- Decision — when they’ve decided on a solution and check out a few companies that provide that service
So, what does that mean for the MSP sales process?
Your MSP Sales Process Needs to Accommodate How Buyers Buy
Take a look at your current sales process. Document each step and write it all down — really. Don’t rely on your memory. Include only the steps you always take.
Now, look at whether that MSP sales process considers the journey a prospect goes through from first becoming aware of a problem, to finding solutions to it, to buying the best solution. If you’re not considering that buyer’s journey, you’re missing out on reaching a whole swath of potential customers.
There’s a good chance your current process can be enhanced to include that buyer’s journey and be styled to fit your ideal customers. And here’s how to do it.
Start with Your Ideal Customers
Create a profile of your ideal customer. Perhaps it’s the chief technology officer at a mid-size company. Get a feel for some of the typical qualities they might all share. Are they around the same age? Do they have a family? What challenges do they face at work? What motivates them?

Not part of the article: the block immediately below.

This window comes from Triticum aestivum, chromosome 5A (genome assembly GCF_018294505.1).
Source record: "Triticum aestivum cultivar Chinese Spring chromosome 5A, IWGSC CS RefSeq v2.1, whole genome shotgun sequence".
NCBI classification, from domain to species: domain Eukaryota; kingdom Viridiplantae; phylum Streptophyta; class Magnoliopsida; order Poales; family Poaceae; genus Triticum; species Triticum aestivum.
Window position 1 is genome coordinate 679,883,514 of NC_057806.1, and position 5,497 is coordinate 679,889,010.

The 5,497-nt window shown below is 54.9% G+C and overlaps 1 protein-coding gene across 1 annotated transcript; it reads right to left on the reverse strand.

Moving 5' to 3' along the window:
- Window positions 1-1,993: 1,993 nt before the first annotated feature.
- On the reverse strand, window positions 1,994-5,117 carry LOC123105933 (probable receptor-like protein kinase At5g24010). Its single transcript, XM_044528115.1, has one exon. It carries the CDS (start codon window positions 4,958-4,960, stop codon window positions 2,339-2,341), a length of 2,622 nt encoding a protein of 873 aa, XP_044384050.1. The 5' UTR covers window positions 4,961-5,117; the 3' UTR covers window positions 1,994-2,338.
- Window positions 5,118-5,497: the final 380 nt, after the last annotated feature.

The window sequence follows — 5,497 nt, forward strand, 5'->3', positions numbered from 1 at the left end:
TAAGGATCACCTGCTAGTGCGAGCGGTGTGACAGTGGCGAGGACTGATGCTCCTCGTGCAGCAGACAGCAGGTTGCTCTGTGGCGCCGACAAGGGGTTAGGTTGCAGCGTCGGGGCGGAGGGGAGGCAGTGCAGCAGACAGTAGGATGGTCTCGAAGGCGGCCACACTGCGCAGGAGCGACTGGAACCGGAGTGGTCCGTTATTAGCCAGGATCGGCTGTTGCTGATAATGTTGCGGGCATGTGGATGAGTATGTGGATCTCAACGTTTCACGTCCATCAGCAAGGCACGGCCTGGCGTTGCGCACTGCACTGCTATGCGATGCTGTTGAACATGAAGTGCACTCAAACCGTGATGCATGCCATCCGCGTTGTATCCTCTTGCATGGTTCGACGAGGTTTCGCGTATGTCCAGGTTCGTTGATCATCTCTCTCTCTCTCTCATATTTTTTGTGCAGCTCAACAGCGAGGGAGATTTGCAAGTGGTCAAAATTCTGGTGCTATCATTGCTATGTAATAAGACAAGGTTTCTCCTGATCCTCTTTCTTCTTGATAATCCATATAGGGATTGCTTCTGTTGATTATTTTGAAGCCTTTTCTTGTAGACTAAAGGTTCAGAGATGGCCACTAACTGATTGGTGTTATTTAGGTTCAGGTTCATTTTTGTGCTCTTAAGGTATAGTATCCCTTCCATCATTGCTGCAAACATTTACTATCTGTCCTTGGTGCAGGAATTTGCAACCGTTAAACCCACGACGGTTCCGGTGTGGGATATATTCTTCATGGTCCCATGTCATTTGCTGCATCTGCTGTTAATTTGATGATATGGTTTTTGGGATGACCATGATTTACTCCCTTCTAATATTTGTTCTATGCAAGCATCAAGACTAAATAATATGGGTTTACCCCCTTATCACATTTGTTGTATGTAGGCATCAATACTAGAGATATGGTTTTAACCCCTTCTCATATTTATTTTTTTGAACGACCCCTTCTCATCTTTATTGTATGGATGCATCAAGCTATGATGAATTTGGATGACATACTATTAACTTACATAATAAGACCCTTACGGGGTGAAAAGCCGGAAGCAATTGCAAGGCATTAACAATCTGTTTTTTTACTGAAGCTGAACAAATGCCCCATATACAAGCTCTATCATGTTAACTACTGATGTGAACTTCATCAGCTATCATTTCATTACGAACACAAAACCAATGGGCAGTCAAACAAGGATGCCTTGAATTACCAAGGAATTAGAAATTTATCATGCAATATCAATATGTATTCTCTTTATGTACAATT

Talk to people. Do some research. When you have a decent sense of what a stereotypical CTO is, create a buyer’s persona — a profile of the people who fit into the role you’ve identified. Include demographics, motivators, pain points — everything you can.
But what if a sys admin and a CEO could also be ideal customers? Create personas for them, too.
Create Content for Those Customers — in a Variety of Ways
Once you’ve identified your ideal customers and created the buyer personas, working with the marketing folks is the next step in your MSP sales process. Point out the persona’s motivations, pain points, etc., and explain how your service or product speaks to those.
They’ll then create great content to help brings the prospects through the sales funnel so you get qualified leads. After all, content will be your most effective MSP marketing tool.
Here’s what you’ll likely need:
- Blog and web content that Tony the CTO, for example, could find when he’s trying to figure out what’s going wrong as well as content that explains solutions
- An email nurturing campaign that targets your personas, and moves them closer to decision making
- Social marketing campaigns to generate interest
- Pay-per-click advertising & retargeting campaign
- And much more…
This means that much of the buyer nurturing that salespeople used to do can now be automated by the marketing department and this automation means an exponential amount of leads for the same amount of effort. For example, a blog post or white paper needs to be written only once, but can help you acquire leads for months or years to come. In fact, conversions from content marketing pieces often increase as the piece ages (barring changes in the technology) because it has grown in popularity on search engines.
Analyze Your Data